This post refers to two intriguing presentations of this year’s EACTS meeting, held in Vienna. Both presentations deal with the chronically ischemic mitral valve (graded at least moderate) as a concomitant finding in patients qualifying for coronary artery bypass grafting. The indication for revascularization is an important differentiator: chronic mitral regurgitation due to past myocardial infarction can also be an entity by itself (i.e. without the need for a revascularization procedure). This entity poses a delicate and difficult question on the best option of how to deal with it. Surgery does not always deliver the desired result, the newer interventional option of Mitraclip® is currently in evolving investigation. I will come back to this issue with a dedicated post. Stay tuned!
Our clinical situation:
- Angiographically confirmed ischemic heart disease (IHD) needing surgical revascularization
- Concomitant, at least moderate mitral valve regurgitation due to restricted leaflet motion (no prolapse – Carpentier class IIIB) and / or annular dilatation, called Ischemic Mitral Valve Regurgitation (IMVR)
The initial way to deal with this problem was towards a conservative approach (i.e. revascularization alone) hoping that the recovery of the revascularized myocardium would improve mitral geometry and function in the mid- / long term. Well designed and executed clinical studies generated significant evidence on this topic: one pivotal study from the Harvard University (full text here) focused on the problem and confirmed that revascularization alone “would leave a significant number of patients with a residual moderate MR and may not be the optimal therapy for most patients. Intraoperative TEE may significantly underestimate the severity of ischemic MR. A preoperative diagnosis of moderate MR may warrant concomitant mitral annuloplasty.”
A prospective, randomised study (RIME trial, full text here ) from many well known centres in the UK and Monaco, compared revascularization alone to revascularization plus mitral annuloplasty and concluded that “adding mitral annuloplasty to CABG in patients with moderate ischemic MR may improve functional capacity, left ventricular reverse remodeling, MR severity, and B-type natriuretic peptide levels, compared with CABG alone. The impact of these benefits on longer term clinical outcomes remains to be defined”. This approach became in our days the standard of care.
Many cardiologists and cardiac surgeons dealing with these patients, however, developed the feeling that concomitant (restrictive) annuloplasty did not always yield a satisfactory clinical and functional results in the mid- or long term. This is mainly due to the need to restrict the annulus quite strongly to achieve a good leaflet coaptation and a competent mitral valve. Strong undersizing of the prosthetic ring can lead to a reduced effective orifice area and significant gradients over the valve.
During this year’s annual meeting of the EACTS two presentations confirmed this feeling and challenged the mitral procedure to chose when performing coronary surgery in these patients. Here they are:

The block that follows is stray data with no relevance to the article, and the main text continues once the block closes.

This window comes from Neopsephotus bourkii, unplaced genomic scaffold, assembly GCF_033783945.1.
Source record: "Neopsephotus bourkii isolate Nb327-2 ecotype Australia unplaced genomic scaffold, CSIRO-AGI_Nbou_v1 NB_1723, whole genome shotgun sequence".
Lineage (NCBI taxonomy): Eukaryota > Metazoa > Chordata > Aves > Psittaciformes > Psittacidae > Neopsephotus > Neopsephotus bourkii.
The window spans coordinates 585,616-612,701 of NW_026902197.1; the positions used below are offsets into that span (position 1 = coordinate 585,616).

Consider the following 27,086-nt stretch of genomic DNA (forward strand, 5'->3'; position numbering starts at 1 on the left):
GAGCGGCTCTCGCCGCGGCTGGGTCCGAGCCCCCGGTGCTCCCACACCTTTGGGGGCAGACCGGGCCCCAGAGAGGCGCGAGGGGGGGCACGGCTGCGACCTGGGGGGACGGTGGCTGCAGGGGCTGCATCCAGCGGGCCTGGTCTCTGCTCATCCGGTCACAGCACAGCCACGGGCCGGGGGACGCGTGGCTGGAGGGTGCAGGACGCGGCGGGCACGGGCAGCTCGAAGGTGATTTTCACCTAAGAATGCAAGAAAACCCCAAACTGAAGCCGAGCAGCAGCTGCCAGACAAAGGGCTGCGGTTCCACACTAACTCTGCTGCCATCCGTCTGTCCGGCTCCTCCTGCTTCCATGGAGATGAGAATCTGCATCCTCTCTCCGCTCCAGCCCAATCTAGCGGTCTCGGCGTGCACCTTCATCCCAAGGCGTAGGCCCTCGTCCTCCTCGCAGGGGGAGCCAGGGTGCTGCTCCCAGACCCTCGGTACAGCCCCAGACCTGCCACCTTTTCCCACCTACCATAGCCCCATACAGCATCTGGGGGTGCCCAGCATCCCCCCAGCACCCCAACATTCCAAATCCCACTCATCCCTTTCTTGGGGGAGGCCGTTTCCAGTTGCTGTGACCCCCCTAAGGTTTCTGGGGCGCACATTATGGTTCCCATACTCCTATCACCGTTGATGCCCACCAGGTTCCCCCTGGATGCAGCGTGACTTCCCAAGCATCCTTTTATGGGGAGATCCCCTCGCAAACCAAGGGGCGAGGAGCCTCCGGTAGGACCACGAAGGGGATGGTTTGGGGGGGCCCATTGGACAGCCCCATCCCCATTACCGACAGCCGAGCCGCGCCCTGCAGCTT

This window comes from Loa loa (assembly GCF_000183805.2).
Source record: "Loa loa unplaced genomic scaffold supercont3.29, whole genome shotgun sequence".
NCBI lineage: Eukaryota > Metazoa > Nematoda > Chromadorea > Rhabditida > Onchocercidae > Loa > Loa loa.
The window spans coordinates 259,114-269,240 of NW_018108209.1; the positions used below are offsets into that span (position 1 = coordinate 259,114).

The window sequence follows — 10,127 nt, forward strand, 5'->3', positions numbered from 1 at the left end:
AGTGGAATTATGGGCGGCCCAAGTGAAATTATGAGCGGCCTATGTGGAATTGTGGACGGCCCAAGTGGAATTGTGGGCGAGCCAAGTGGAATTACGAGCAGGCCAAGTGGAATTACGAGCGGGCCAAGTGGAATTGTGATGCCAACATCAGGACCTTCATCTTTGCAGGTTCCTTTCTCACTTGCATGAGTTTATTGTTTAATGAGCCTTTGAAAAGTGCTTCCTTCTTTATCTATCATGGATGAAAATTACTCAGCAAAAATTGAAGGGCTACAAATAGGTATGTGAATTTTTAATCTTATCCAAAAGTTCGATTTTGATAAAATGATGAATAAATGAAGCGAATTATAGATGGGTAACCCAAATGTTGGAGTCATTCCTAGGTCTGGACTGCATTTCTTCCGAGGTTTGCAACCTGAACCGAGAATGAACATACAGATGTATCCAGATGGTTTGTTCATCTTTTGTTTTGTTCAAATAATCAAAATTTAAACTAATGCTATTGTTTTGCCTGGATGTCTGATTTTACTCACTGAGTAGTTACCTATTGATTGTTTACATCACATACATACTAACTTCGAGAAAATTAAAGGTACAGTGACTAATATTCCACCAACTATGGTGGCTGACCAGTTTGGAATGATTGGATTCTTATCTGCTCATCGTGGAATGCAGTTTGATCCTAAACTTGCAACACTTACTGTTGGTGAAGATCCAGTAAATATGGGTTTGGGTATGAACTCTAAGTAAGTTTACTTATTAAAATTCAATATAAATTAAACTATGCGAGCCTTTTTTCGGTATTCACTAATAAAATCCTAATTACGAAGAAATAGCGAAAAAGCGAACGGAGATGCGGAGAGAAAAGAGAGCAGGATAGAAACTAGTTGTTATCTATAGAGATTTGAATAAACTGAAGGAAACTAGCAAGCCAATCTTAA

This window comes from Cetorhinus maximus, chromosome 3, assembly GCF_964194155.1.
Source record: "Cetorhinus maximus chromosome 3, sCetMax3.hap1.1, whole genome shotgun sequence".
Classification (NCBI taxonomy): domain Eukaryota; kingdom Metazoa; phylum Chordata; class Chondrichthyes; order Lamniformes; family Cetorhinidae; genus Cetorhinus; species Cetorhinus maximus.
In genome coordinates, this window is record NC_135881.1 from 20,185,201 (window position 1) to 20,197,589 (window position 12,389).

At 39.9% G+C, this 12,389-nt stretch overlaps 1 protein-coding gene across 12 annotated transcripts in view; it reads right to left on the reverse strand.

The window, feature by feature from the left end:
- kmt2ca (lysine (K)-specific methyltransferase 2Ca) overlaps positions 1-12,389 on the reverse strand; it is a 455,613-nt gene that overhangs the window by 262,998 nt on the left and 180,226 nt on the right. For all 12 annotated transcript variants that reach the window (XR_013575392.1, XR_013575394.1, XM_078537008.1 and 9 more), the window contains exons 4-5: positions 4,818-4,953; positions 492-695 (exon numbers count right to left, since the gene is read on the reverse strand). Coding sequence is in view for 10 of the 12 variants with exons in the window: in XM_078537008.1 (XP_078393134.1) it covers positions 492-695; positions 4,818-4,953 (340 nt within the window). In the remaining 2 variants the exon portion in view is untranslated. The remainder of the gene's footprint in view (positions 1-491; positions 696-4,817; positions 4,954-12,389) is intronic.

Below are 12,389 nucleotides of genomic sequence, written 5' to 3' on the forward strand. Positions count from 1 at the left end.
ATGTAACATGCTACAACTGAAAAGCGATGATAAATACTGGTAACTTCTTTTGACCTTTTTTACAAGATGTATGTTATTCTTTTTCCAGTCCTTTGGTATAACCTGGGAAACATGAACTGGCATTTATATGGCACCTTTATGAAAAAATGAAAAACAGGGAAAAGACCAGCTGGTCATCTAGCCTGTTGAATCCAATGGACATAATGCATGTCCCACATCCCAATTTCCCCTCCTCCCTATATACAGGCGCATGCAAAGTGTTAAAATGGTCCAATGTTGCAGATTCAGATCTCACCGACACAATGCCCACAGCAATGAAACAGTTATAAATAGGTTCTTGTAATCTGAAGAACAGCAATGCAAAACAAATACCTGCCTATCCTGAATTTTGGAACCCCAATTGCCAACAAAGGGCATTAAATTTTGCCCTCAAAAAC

Presentation #011 (Papworth Hospital, UK) – Abstract #011
Mitral valve replacement (MVR) as valuable option in ischemic mitral valve regurgitation (IMVR)
732 patients undergoing CABG + MV surgery for IMVR. Analysed retrospectively with propensity score matching to adjust for confounding factors. Impact of MVR versus reductive MV annuloplasty (MVA) on early & late mortality, as well as for repeat MV surgery.
- 2 matched groups of each 248 patients
- MVR did not increase early / late mortality & had an inferior need for repeat MV surgery.
- No difference between mechanical or biological prosthesis
Conclusion: MVR is a valid option in IMVR.
Critical remarks: conclusion is based only on early & late mortality. No functional data (LV function postop, functional class postop, exercise tolerance). This lack of information was covered by the next presentation.
Presentation # 012 (Bergamo, Bristol, Liège) – Abstract #012
Mitral valve annuloplasty (MVA) versus mitral valve replacement (MVR) for ischemic mitral valve regurgitation (IMVR).
74 consecutive patients with Carpentier IIIB type IMVR (37 vs 37 matched for age, gender, Body Surface Area (BSA) and indexed Effective Orifice Area (EOA)).
- Exercise-induced improvement in EOA and IEOA better for mitral valve replacement (MVR)
- 6-minute-walking-distance (6-MWD) improved significantly in both groups, but significantly more in MVR
- on multivariate analysis “mitral valve replacement” and “postoperative IEOA” were independent determinants of 6-MWD postop.
Conclusion: MVA may cause functional mitral stenosis especially during exercise.
Critical remarks: the MVA procedure was strongly restrictive (mean ring size 26mm)
Take home message
A moderate MR of chronic ischemic origin (i.e. due to a tethered posterior leaflet and / or annular dilatation) should be approached during coronary bypass surgery. (Important: the echocardiographic diagnosis must be established prior to surgery on an awake patient!). Should a slightly undersized annuloplasty (using specifically developed prosthetic rings, such as the ETlogix® ring, if indicated) not yield a good result, the surgeon should directly replace the valve without a bad conscience.